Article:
Teachers' e-guide

Supporting your Oxford Candidates

Female working in library

Writing a Personal Statement

Style and Format

Style:

The style of the personal statement should be personal to the applicant. There is no need for a student to try and be something or someone different in order to stand out from the crowd. For example, attempting to use humour or trying to appear outrageous is not necessarily going to help them stand out in the right way.

As mentioned before, students will need to be prepared to answer questions on their personal statement in the interview, so their choice of language and their ability to define words or statements may be part of this questioning.

The personal statement is part of a formal document, so students need to avoid sounding over-familiar and remember that the quality of their writing reflects the quality of their thinking. Good writing is often concise. Nevertheless, many students worry that they should be using complex language in order to impress an Oxford tutor. It is much more useful for students to use their limited space carefully by putting their point across directly and simply. The UCAS website has some helpful examples of this, click here for further details.

It almost goes without saying that the presentation of the personal statement demonstrates the applicant’s use of English language and grammar and tutors will be looking to see that this is at a standard suitable for entry to Oxford.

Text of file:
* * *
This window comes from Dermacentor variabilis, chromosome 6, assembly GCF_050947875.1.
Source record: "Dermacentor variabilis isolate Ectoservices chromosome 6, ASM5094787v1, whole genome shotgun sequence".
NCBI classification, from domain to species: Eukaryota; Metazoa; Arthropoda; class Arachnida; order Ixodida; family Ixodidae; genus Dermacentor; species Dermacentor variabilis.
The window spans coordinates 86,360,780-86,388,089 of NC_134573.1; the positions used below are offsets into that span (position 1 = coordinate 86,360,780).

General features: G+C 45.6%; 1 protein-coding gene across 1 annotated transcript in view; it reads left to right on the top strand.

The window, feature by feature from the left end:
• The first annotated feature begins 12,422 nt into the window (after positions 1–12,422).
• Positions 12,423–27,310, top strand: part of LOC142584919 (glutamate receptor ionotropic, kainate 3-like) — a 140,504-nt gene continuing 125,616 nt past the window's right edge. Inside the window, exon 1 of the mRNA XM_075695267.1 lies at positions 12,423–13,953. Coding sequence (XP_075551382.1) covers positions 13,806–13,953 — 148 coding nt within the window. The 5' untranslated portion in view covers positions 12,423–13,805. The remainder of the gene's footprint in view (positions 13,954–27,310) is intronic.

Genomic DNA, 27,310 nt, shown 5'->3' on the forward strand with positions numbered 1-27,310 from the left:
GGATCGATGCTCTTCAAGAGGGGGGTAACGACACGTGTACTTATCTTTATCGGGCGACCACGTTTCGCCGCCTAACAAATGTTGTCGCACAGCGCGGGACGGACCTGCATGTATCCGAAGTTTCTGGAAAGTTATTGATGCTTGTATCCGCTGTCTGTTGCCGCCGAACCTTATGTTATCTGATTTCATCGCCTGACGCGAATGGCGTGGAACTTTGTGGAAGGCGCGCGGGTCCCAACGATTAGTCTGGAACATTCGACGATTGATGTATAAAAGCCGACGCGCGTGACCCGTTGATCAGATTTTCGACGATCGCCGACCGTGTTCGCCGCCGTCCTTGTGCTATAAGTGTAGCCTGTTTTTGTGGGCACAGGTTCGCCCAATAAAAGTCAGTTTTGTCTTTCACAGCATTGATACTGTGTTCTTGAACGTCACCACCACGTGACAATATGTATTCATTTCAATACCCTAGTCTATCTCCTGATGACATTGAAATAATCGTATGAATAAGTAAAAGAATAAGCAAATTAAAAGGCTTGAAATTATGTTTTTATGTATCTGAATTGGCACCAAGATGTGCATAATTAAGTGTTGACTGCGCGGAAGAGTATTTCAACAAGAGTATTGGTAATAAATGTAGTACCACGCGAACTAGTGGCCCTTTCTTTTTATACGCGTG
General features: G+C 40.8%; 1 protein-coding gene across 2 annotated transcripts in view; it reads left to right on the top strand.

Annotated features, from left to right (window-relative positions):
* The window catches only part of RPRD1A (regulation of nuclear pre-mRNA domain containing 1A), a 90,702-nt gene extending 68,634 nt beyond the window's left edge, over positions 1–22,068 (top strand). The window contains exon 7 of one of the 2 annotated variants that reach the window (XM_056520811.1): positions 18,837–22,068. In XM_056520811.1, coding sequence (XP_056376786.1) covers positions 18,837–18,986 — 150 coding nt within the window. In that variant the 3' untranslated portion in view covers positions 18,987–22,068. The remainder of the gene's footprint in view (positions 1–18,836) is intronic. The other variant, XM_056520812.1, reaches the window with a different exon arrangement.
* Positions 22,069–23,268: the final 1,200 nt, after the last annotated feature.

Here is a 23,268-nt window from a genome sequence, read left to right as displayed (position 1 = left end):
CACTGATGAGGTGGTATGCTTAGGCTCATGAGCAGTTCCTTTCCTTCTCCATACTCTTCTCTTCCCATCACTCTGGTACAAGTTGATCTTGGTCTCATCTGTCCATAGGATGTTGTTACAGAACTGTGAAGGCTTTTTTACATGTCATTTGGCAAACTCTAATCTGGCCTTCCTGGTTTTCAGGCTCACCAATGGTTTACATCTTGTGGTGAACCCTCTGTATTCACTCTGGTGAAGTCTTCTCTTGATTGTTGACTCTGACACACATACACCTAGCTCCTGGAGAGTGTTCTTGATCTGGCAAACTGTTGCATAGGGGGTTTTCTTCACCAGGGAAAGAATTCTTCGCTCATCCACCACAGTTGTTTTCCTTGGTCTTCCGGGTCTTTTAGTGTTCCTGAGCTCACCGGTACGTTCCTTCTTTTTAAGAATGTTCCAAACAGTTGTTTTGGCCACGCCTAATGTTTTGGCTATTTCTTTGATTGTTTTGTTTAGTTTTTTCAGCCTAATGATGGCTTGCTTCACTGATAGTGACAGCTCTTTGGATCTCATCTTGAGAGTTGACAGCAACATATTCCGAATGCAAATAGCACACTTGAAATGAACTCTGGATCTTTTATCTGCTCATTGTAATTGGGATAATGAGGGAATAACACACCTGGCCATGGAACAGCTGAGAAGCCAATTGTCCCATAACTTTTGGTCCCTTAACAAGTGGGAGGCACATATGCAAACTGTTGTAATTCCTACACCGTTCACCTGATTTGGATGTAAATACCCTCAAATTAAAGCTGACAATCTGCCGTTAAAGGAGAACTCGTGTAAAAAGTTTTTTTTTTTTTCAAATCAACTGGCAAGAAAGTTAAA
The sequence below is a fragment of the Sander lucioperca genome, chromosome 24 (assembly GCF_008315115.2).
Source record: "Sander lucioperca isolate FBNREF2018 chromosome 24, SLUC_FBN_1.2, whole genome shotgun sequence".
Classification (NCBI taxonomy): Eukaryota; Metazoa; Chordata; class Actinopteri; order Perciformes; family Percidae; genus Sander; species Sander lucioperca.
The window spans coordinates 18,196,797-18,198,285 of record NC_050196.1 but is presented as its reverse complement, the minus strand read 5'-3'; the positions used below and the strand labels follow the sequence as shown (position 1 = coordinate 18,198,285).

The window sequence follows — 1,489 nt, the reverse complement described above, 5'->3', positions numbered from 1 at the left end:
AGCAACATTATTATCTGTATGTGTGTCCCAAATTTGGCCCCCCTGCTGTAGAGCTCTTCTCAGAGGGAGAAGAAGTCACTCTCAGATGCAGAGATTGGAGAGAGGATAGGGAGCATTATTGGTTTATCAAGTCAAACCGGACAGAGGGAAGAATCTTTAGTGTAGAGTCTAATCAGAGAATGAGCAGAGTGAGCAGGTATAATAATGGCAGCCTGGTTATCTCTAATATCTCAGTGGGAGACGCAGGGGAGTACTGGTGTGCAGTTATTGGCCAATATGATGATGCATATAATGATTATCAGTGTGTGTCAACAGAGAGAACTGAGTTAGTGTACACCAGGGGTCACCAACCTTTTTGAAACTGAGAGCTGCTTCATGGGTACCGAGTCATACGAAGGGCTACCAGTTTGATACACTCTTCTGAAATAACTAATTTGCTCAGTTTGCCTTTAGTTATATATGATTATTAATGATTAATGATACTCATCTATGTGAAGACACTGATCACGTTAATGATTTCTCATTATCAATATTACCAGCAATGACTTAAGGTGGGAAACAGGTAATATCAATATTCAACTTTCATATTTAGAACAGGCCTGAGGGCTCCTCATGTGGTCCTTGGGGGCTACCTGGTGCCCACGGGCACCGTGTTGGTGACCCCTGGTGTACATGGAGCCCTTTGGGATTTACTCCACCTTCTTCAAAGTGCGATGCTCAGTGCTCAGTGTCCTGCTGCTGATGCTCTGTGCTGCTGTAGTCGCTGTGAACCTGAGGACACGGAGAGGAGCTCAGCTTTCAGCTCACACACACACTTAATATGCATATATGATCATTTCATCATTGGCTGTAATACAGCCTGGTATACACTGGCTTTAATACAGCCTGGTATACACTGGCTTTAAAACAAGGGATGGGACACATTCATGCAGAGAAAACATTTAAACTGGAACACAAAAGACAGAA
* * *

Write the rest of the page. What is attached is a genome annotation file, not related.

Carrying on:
Structure:

Oxford tutors, and representatives from many other leading universities, recommend that three quarters of the personal statement should be academic focussed and the remaining quarter may broadly be used for extra-curricular activities. If the applicant knows what they would like to achieve after completing their degree they may like to include a short explanation of this in the academic section of their personal statement.

It is not necessary to go into detailed career plans and students should remember that they are applying for an academically rigorous course so their reasons for wanting to study the subject for three years or more should take precedence. For example, if a candidate is applying for Law, it is more useful for the tutors to find out about their interests to study Law, and specific areas of Law that interest them, rather than how much they want to become a lawyer and work in a particular firm and so on.

If an applicant is applying for a joint course, such as History and English, there is no strict rule on structure but it is important that applicants demonstrate their motivation and interest for both subjects. It is also useful for the applicant to consider the interdisciplinary nature of studying the subjects together and how they may complement each other. Students who have applied for different subject combinations at different universities will find this more challenging; the best advice here is to remind the student that they can usually find five universities offering a similar subject combination or subjects with a compatible concept. PPE, for example, is currently offered at eight other institutions in the UK. The wider context of the subjects the students have applied for and the skills required to study them will be important for students to consider. Using the example of Oriental Studies, the ‘motivation to tackle languages which in most cases will be radically different from languages learnt previously’ is part of the selection criteria and an example of the student’s experience or skills in this area would be useful.